Asking a fundamental question as a precursor: what makes a democracy? The answer relevant to the context of this article is ‘the freedom to practice dissent; the power to question power’. A word from Martin Luther King Jr.’s wisdom goes, “An individual who breaks a law that conscience tells him is unjust, and who willingly accepts the penalty of imprisonment in order to arouse the conscience of the community over its injustice, is, in reality, expressing the highest respect for the law.” The current spate of protests by youth in India is a manifestation of this quote. These young students have shown that they do not fear any authority or comply without questioning the political structure. Higher education and agitation for their rights must go hand in hand for young activists of the 21st century.
A few significant movements that emerged directly from the youth include the 2014 Jadavpur University protests, popularly known as the ‘Hok Kolorob’ movement, which saw students peacefully demanding the investigation of a molestation case on campus, followed by police brutality inflicted upon them. Another youth movement that was covered extensively by the media was the ‘Justice for Rohith Vemula’ movement that sprang from the University of Hyderabad. Rohith Vemula’s suicide sparked a nationwide protest against the caste discrimination practiced at educational institutions. A third youth movement along the lines of the previously mentioned two is ‘Stand with JNU’, a predominantly social media-based movement that highlighted the restrictions placed on the students’ right to dissent by branding their activities as ‘anti-national.’
The three movements mentioned so far were similar in terms of their leverage of social media to spread awareness. As of 2017, 14% of the Indian population has joined some kind of online social network, and a majority of them are constituted by the student population (Kemp, 2017). These movements, therefore, tap into the widespread youth angst through online forums and drive supporters to their cause. These forums aim to incubate future political personalities and bring to light unaddressed issues. However, the success or a failure of a movement cannot be attributed to only gathering group members who share the same ideologies as the activists.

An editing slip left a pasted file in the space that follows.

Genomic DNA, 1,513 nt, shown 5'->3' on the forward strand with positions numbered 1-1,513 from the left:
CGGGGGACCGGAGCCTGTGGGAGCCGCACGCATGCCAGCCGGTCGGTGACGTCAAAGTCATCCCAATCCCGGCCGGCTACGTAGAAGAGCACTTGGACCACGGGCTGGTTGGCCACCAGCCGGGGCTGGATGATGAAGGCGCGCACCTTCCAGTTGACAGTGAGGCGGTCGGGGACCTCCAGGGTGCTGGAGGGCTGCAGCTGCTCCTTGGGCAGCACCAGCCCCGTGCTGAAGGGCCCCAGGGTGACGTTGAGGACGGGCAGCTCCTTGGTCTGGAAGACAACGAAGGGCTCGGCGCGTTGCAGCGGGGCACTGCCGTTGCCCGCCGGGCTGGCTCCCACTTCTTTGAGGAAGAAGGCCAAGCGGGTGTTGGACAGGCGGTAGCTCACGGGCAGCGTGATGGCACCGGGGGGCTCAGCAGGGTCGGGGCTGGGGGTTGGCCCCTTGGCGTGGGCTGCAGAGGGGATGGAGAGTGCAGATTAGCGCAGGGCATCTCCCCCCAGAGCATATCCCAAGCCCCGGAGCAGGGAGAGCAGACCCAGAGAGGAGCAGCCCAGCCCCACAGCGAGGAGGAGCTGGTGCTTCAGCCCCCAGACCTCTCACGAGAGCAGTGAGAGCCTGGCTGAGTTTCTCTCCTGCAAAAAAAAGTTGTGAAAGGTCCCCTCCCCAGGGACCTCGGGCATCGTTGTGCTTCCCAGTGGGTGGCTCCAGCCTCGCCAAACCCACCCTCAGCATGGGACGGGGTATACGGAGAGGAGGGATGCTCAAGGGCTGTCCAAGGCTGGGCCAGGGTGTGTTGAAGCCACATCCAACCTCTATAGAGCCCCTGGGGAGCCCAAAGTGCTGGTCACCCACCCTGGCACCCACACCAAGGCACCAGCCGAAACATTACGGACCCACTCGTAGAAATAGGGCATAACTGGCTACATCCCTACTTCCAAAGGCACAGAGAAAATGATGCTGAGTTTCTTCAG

The underlying goals of any movement or protest can be boiled down to the following two:
- Gathering attention to generate awareness about what they’re advocating for (or against)
- Driving people to support their cause/recruiting members
However, there arise tensions between these two goals which hamper the success of any social movement. One of the major entities influencing policy making in a democratic society is the majority. Therefore, activists must generate awareness to raise the consciousness of the populace in favor of their own views. Failing to raise awareness may lead to the movement going unnoticed or seeming like it concerns itself with a minor issue. Publicity is, therefore, one of the key factors to the achievement of a movement’s ideals. In the 21st century, media coverage is the predominant form of publicity, consumed by almost all sections of society. However, Indian media tends to cover only those aspects of news that are dramatic, sensational, or controversial. Naturally, extreme behavior at the hands of the activists is warranted in order to be given attention by the media. Research also shows that taking part in extreme protest behaviors ensures widespread coverage of the attempt (see McCarthy, McPhail, & Smith, 1996).